About Adoptee Rage

Statistics Identify large populations of Adoptees in prisons, mental hospitals and committed suicide.
Fifty years of scientific studies on child adoption resulting in psychological harm to the child and
poor outcomes for a child's future.
Medical and psychological attempts to heal the broken bonds of adoption, promote reunions of biological parents and adult children. The other half of attempting to repair a severed Identity is counselling therapy to rebuild the self.

Sunday, November 30, 2014

Observations In Adopted Children

ADOPTEE RAGE!

Marshall D. Schechtner 
            "Observations in Adopted Children"
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Marshall D. Schechter, “Observations on Adopted Children,” 1960

Marshall Schechter, a psychiatrist in private practice in Beverly Hills, California, reported in 1960 that adoptees were 100 times more likely than non-adoptees to present a range of serious emotional problems. Like a number of other contributions to the psychopathology literature, Schechter’s report was based on a tiny number of cases. He presented information about 120 children seen in his practice between 1948 and 1953, of whom exactly sixteen (or 13.3 percent) were adopted. Since adoptees numbered less than one-tenth of one percent in the general population, adopted children were greatly over-represented in his practice. Schechter’s friend, Povl Toussieng, a child psychiatrist at the famous Menninger Clinic, had also told him that up to one-third of all children seen as outpatients at the clinic were adopted. Schechter’s own observations, confirmed by a trusted colleague, were the basis for his conclusion. Adoption had an emotionally damaging impact on child development.
What exactly was it about adoption that caused problems? According to Schechter, the answer could be found in the psychoanalytic theory that “object relations” (the first and closest ties formed between infants and the adults who care for them) were crucial determinants of personhood. Children could not cope with the knowledge that they had been rejected by birth parents and no amount of reassurance that their adoptive parents loved and wanted them could make up for the “severe narcissistic injury” that adoption inflicted. Each and every one of his sixteen cases illustrated “how the idea of adoption had woven itself into the framework of the child’s personality configuration.”Telling children they were adopted was mandatory, Schechter agreed, but it also precipitated psychological difficulties. Carefully timing and managing the details of telling could help mitigate the resulting problems. (Later studies challenged this view. See, for example, the excerpt from Benson Jaffee and David Fanshel, How They Fared in Adoption.)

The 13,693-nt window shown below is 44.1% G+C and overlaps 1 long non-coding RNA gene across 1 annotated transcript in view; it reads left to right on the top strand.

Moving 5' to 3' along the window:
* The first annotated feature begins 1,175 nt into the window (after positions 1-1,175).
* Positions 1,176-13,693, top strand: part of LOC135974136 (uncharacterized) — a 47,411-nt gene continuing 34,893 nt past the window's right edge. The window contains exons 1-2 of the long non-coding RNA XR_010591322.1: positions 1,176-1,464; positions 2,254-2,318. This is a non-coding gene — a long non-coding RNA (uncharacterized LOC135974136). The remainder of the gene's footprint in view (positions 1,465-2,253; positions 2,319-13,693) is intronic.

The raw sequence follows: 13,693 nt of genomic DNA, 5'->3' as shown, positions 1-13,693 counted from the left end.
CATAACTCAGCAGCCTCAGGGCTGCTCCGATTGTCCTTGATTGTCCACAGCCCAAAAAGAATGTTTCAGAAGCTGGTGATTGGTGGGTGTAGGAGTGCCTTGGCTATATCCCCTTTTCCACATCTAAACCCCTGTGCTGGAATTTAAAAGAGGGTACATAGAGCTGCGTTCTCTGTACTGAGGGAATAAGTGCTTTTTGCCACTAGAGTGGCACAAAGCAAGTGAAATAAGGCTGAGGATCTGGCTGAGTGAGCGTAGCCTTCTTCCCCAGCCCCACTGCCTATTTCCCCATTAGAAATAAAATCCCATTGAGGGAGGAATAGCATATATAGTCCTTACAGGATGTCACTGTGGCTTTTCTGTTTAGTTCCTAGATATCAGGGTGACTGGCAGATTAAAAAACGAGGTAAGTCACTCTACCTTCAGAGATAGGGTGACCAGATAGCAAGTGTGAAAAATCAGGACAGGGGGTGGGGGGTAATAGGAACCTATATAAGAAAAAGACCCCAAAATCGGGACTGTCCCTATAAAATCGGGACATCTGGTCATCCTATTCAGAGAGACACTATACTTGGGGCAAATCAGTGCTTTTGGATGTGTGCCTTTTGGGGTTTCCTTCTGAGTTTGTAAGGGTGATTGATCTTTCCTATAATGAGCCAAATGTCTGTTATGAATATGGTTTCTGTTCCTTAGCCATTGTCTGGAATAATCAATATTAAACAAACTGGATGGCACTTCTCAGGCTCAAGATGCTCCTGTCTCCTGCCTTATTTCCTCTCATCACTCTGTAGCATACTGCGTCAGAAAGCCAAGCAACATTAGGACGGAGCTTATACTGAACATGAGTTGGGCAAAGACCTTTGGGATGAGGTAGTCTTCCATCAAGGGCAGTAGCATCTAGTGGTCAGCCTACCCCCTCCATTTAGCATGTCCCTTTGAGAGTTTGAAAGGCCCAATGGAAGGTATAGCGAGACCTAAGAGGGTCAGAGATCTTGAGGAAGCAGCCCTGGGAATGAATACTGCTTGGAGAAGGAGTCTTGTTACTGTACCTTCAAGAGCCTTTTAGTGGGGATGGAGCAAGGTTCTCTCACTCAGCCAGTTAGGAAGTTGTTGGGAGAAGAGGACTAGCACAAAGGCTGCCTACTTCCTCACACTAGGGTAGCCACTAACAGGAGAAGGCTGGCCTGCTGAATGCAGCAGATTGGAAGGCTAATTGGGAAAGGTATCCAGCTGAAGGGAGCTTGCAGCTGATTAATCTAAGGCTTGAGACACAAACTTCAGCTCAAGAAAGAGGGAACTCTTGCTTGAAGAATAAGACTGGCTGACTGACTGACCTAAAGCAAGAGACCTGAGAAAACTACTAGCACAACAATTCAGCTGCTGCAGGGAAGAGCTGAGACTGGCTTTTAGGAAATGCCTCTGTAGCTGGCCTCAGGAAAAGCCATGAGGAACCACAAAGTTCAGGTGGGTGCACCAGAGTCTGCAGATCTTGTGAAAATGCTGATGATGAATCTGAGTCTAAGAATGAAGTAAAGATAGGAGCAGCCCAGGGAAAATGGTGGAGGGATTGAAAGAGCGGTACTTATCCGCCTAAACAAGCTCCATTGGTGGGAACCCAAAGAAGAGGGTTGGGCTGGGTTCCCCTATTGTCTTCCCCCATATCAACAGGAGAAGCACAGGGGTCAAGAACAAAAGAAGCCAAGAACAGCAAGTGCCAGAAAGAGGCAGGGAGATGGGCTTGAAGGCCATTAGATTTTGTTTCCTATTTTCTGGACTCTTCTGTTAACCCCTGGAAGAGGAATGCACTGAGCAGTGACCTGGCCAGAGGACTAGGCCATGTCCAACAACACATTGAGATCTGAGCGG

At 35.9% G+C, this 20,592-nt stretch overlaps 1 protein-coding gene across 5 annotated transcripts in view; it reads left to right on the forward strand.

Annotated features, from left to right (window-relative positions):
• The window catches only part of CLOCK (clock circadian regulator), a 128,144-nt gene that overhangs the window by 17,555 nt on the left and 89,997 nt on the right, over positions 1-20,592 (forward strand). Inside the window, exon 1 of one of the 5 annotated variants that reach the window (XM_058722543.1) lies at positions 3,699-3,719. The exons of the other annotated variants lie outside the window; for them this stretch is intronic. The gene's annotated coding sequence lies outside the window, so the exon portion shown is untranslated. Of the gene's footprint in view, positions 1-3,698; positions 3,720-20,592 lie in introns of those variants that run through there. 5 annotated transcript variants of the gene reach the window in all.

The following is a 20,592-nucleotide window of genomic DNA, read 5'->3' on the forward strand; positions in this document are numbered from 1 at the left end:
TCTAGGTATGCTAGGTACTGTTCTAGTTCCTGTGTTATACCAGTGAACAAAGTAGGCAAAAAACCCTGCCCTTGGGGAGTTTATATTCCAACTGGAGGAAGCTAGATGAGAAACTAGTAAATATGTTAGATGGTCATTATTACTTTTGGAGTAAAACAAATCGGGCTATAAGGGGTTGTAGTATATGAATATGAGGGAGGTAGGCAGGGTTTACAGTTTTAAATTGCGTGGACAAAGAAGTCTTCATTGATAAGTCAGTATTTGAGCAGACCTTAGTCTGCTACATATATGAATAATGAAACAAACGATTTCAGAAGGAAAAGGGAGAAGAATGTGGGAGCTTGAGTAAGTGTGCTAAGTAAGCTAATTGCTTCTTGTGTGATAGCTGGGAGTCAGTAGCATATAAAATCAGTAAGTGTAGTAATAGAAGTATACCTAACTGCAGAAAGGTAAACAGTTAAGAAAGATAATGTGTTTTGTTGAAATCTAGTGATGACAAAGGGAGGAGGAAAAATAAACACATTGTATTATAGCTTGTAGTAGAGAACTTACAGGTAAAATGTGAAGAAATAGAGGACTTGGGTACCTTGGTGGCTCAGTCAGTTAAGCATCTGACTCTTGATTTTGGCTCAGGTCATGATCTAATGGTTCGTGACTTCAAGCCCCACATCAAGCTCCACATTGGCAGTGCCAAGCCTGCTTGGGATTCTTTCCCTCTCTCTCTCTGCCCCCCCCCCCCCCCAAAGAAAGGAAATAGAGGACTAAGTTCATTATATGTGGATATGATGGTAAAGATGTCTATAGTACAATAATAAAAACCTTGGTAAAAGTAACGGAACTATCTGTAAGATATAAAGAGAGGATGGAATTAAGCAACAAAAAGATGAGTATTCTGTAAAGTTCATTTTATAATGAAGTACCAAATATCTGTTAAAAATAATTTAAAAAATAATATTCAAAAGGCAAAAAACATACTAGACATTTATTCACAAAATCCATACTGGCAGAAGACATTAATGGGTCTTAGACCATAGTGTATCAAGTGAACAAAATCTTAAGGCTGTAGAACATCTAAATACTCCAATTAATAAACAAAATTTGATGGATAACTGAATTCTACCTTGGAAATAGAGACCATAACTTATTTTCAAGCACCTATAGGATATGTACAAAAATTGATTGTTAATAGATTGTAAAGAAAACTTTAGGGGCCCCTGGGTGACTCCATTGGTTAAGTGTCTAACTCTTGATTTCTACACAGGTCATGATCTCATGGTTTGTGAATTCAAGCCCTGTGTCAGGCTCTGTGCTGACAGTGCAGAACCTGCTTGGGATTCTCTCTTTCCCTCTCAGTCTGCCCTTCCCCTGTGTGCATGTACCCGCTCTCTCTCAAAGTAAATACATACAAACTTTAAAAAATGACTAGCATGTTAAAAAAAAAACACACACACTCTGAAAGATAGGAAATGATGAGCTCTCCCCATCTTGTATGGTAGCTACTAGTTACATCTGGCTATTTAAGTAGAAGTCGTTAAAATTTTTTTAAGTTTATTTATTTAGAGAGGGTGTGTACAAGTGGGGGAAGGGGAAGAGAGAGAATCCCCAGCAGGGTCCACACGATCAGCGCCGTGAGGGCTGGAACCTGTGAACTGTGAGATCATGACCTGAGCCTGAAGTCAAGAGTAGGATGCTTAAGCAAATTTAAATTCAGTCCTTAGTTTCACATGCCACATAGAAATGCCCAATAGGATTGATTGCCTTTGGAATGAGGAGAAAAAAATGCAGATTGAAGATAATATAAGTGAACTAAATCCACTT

Schechter was not the first person to suggest that adoption posed intrinsic psychological risks. As early as 1937, psychiatrist David Levy presented case histories showing that adoptees suffered from “primary affect hunger,” a term he used to describe what is now called attachment disorder. A number of other clinicians in the U.S. and Britain published reports in the 1940s and 1950s about the deleterious consequences of growing up “without genealogy.” It was the boldness of Schechter’s claim that adopted children were much more likely to become neurotic and psychotic that galvanized helping professionals and therapeutic approaches to adoption. It also generated a great deal of controversy. H. David Kirk, author of Shared Fate, called Schechter’s study “spurious.” Many other researchers were equally skeptical that adoption was the sort of risk factor Schechter maintained it was.
Schechter’s methodology drew the most fire. Small numbers of detailed case histories had long been standard features of medical research and psychiatrists renowned for their contributions to developmental theory, including Sigmund Freud and Anna Freud, relied on them extensively. But psychologists and social workers with training in scientific research methods insisted that Schechter’s sample was far too small to be representative and disparaged his crude and inaccurate statistical calculations. His research design was so flawed as to be hopelessly unreliable.
Schechter responded by sending a questionnaire to members of the Southern California Psychiatric Society and various regional institutions. A follow-up report presented empirical data showing that adoptees showed up in clinical populations everywhere at much higher than average rates.
Schechter’s account of the damage that adoption did to children was vigorously contested during the 1960s. Today, it is widely accepted by parents and professionals who agree that attachment and loss are at the heart of what makes adoption a distinctive and difficult experience. This consensus was efficiently summarized in a book that Schechter co-edited with developmental psychologist David Brodzinsky: The Psychology of Adoption (1990).